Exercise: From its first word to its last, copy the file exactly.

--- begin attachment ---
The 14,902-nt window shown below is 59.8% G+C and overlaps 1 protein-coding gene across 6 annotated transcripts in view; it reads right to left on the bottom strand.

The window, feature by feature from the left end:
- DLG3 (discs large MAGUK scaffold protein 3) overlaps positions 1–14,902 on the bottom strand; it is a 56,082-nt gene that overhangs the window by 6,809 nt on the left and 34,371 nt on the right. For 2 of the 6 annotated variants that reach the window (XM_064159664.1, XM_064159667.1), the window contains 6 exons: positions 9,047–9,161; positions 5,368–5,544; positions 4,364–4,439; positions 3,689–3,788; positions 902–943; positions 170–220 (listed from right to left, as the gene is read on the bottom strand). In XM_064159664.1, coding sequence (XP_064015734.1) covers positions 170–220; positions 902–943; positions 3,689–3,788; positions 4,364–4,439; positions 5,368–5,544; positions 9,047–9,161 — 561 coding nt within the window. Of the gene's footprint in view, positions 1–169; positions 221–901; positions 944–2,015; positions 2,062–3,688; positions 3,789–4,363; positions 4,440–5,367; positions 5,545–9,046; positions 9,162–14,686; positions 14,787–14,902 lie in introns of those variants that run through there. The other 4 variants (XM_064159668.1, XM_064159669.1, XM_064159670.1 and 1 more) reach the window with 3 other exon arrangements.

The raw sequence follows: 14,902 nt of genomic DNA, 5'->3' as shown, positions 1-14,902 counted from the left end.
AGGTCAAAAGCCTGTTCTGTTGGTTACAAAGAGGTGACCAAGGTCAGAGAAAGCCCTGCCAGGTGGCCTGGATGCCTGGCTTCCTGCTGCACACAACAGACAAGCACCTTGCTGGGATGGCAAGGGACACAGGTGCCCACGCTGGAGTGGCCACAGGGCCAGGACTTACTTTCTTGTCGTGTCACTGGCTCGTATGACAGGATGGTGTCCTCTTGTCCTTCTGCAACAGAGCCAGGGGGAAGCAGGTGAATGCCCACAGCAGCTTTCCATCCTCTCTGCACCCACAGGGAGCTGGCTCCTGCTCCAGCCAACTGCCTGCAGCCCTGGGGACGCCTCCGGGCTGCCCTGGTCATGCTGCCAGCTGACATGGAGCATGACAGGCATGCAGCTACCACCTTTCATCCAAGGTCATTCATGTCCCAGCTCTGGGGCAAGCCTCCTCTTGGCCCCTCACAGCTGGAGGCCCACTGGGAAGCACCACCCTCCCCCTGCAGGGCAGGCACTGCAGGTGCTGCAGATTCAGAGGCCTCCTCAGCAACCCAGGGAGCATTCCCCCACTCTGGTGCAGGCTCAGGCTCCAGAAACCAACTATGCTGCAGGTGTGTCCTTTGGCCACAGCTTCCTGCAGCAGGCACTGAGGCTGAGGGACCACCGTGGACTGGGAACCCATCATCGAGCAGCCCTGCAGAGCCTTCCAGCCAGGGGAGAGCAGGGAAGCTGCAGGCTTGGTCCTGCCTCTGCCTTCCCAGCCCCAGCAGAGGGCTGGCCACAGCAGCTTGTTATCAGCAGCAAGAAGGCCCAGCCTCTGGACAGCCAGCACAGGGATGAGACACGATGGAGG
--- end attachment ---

The 14,902-nt window shown below is 59.8% G+C and overlaps 1 protein-coding gene across 6 annotated transcripts in view; it reads right to left on the bottom strand.

The window, feature by feature from the left end:
- DLG3 (discs large MAGUK scaffold protein 3) overlaps positions 1–14,902 on the bottom strand; it is a 56,082-nt gene that overhangs the window by 6,809 nt on the left and 34,371 nt on the right. For 2 of the 6 annotated variants that reach the window (XM_064159664.1, XM_064159667.1), the window contains 6 exons: positions 9,047–9,161; positions 5,368–5,544; positions 4,364–4,439; positions 3,689–3,788; positions 902–943; positions 170–220 (listed from right to left, as the gene is read on the bottom strand). In XM_064159664.1, coding sequence (XP_064015734.1) covers positions 170–220; positions 902–943; positions 3,689–3,788; positions 4,364–4,439; positions 5,368–5,544; positions 9,047–9,161 — 561 coding nt within the window. Of the gene's footprint in view, positions 1–169; positions 221–901; positions 944–2,015; positions 2,062–3,688; positions 3,789–4,363; positions 4,440–5,367; positions 5,545–9,046; positions 9,162–14,686; positions 14,787–14,902 lie in introns of those variants that run through there. The other 4 variants (XM_064159668.1, XM_064159669.1, XM_064159670.1 and 1 more) reach the window with 3 other exon arrangements.

The raw sequence follows: 14,902 nt of genomic DNA, 5'->3' as shown, positions 1-14,902 counted from the left end.
AGGTCAAAAGCCTGTTCTGTTGGTTACAAAGAGGTGACCAAGGTCAGAGAAAGCCCTGCCAGGTGGCCTGGATGCCTGGCTTCCTGCTGCACACAACAGACAAGCACCTTGCTGGGATGGCAAGGGACACAGGTGCCCACGCTGGAGTGGCCACAGGGCCAGGACTTACTTTCTTGTCGTGTCACTGGCTCGTATGACAGGATGGTGTCCTCTTGTCCTTCTGCAACAGAGCCAGGGGGAAGCAGGTGAATGCCCACAGCAGCTTTCCATCCTCTCTGCACCCACAGGGAGCTGGCTCCTGCTCCAGCCAACTGCCTGCAGCCCTGGGGACGCCTCCGGGCTGCCCTGGTCATGCTGCCAGCTGACATGGAGCATGACAGGCATGCAGCTACCACCTTTCATCCAAGGTCATTCATGTCCCAGCTCTGGGGCAAGCCTCCTCTTGGCCCCTCACAGCTGGAGGCCCACTGGGAAGCACCACCCTCCCCCTGCAGGGCAGGCACTGCAGGTGCTGCAGATTCAGAGGCCTCCTCAGCAACCCAGGGAGCATTCCCCCACTCTGGTGCAGGCTCAGGCTCCAGAAACCAACTATGCTGCAGGTGTGTCCTTTGGCCACAGCTTCCTGCAGCAGGCACTGAGGCTGAGGGACCACCGTGGACTGGGAACCCATCATCGAGCAGCCCTGCAGAGCCTTCCAGCCAGGGGAGAGCAGGGAAGCTGCAGGCTTGGTCCTGCCTCTGCCTTCCCAGCCCCAGCAGAGGGCTGGCCACAGCAGCTTGTTATCAGCAGCAAGAAGGCCCAGCCTCTGGACAGCCAGCACAGGGATGAGACACGATGGAGG